Sunday, July 4, 2010
Sacred Vacation of 2010 - Final Day
I headed west...cross-country rather than down I-55 from Lincoln, IL. I wanted to check out some cemeteries that looked promising from the aerials I had google-earthed before leaving home. With my trusty 1998 Road Atlas opened to the Illinois map, my black, 3-ring binder of aerial fotos of cemeteries, and a heavy reluctance to leave Old Union Cemetery behind, I made a bee-line for Mason City, IL. From there I would zig-zag over to Virginia to see what that offered.
After passing thru Mason City, I realized I needed to take on more fuel if I was planning to wander the backroads of central Illinois. I turned around and headed back into town. After filling the tank in the MINI, I asked an older gentleman the best way to get to Virginia. He eyed me for a second, then explained, "Unless that funny-looking car can float, you best go down to Springfield, take I-74 across, then head up to Virginia. What kind of car is that anyway?"
"It's a Mini Cooper and I wanted to head over west before going down to Jacksonville."
"Can't do it. Those back roads are probably under water. I have lived here all my life...I wouldn't take the chance."
OK. Plan B. I scrubbed Virginia, IL. Maybe some other time. I headed down to Springfield, over to Jacksonville and drove into town. I stopped in an older neighborhood, along side another older gentleman mowing his yard, and asked for directions to the old cemetery. He directed me down and around, then past the high school out on the edge of town. Diamond Grove Cemetery lay out on a large tilted plane facing easterly. I could tell from a distance that it wasn't one of HWS's, but I had to go see it.
The older section of the cemetery contained family plots enclosed in concrete curbing, a distinct characteristic of the older, east coast rural cemeteries. Toward the back, up over the highest ridge, the 'newer' parts of the cemetery revealed themselves. First, here were the sections without curbing, but still containing separate family plots. These plots were laid out with the named-family's monument surrounded with the shorter markers of various family members. Further west, in the wayback near the fence row of the cornfield, was the newest section of the cemetery...the memorial park. It was hard to distinguish family plots; there were no monuments, no sense of family. The markers in this section were flush with the lawn; individual grave markers were the norm. Near the gate and up the hill, there were trees and shrubs providing softness and cover, but here, over the ridge and to the back, there wasn't any canopy...no play of light and shadow. Just grass. And rows of faded, artificial flowers that had long since lost their bloom in the hot, summer sunlight. for some reason this cemetery irritated me. It was time to move on.
Quincy, IL would be my next stop. I got back onto I-74 West and did a quick calculation as to when I would get into town...sometime mid-morning on this day, Sunday, June 6th. I wanted to drive thru the old cemetery there...Woodland...but I especially wanted to visit 3 parks - 2 designed by Cleveland, and 1 designed by OC Simonds, who also expanded the design of one of Cleveland's 20 years later. HWS laid out Riverview Park along the Mississippi River and Madison Park as a neighborhood park NE of the old downtown area. Riverview Park offered a breathtakingly beautiful viewshed from the bluffs high above Miss River. I never made it to Madison Park. Completely forgot about it until I was back on the road heading north out of town. Indian Mounds, the park designed by OC Simond's, was fun to drive in the Mini. Fluid and leafy. A beautiful green belt that went on and on. Woodland Cemetery was old...again, curbing around the family plots...very beautiful, laid out on the rugged bluffs overlooking the river. Not a Cleveland, but definitely a rural cemetery.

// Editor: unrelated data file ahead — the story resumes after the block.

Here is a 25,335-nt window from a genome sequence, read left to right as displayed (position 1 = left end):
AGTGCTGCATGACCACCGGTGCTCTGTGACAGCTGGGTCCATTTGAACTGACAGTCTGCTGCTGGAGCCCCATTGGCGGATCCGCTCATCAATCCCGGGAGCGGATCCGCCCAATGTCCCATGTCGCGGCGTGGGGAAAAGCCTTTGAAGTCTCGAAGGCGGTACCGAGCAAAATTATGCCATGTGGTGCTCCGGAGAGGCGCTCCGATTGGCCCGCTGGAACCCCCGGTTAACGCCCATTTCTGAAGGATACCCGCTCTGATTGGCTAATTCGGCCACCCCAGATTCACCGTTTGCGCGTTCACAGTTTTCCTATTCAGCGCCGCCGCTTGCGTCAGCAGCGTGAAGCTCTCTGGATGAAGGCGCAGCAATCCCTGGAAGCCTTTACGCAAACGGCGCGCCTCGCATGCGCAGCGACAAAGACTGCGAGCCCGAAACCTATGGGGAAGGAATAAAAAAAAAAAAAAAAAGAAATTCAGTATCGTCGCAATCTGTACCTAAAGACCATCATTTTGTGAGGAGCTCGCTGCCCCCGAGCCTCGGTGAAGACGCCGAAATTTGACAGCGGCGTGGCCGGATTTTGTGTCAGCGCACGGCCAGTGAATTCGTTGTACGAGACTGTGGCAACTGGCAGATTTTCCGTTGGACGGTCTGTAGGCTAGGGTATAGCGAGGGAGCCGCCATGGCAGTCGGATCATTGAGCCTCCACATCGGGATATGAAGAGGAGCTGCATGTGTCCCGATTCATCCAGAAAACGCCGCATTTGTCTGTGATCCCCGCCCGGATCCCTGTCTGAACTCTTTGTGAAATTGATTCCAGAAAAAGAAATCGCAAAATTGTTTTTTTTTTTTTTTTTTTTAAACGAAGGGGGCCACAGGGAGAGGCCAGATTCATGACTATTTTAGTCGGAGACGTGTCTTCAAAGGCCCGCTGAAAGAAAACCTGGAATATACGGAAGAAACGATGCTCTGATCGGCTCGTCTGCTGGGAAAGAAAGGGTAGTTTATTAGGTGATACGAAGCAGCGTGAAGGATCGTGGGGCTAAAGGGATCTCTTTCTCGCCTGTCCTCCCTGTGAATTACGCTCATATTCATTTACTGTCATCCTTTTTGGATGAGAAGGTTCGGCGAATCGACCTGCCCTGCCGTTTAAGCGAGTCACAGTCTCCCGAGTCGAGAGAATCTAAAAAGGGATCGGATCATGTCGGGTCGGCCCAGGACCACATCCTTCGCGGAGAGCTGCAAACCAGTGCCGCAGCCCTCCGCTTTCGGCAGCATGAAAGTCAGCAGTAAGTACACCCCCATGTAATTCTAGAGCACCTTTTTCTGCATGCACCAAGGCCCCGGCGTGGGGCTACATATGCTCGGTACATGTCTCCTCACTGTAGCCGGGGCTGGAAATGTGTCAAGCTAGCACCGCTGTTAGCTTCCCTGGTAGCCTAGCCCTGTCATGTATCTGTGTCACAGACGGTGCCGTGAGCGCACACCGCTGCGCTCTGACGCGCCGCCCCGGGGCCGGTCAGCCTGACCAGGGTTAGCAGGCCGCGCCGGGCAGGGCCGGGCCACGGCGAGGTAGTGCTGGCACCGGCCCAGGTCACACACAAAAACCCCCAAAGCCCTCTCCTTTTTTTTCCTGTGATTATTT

I headed up toward Keokuk but stayed on the Illinois side to drive the Great River Road. It was a spectacular day for a leisurely drive on a 2-lane road. The verdant corridor of roadway hugged the water and the bluffs the further north I traveled. I found 2 small cemeteries in Navoo, IL., a small township and a churchyard cemetery. I was headed to Burlington, IA to check out Aspen Grove Cemetery. The aerial foto intrigued me the minute it came up on my laptop screen. Ralph Dwinel, Horace Cleveland's second son started out surveying for the CB&Q RR in Chariton, IA as a 20-something. By the time he was 30, he was still working for the railroad, but living in Burlington. When I was doing research at the Masonic Library in Cedar Rapids, IA I found the Business Directory of 1881-82 for Burlington, IA and looked up Cleveland. Sure enough, there was Ralph D., travel auditor for the CB&Q. I wondered if there might be a Cleveland connection to this cemetery.
Aspen Grove is old. Lots of curbs around the family plots. The grounds went on and on dropping into a shallow draw. The old and listing grave markers and monuments followed the swale down into the 'long view'. I walked, then circled in the Mini. Then I said, "Enough". I was ready to head home.
I think I counted a total of 20 cemetery visits on this most Sacred Vacation of 2010. Every rural cemetery dotting the Midwestern landscape is beautiful in its own way, but only a handful that I visited captured my heart and my admiration. They now occupy a place in my mind's eye. They are Graceland, Spring Grove, Old Union. These cemeteries are my inspiration. These are the burial grounds that make me believe in eternal life...that offer a final resting place for old bones to return to the soil. Ashes to ashes, dust to dust.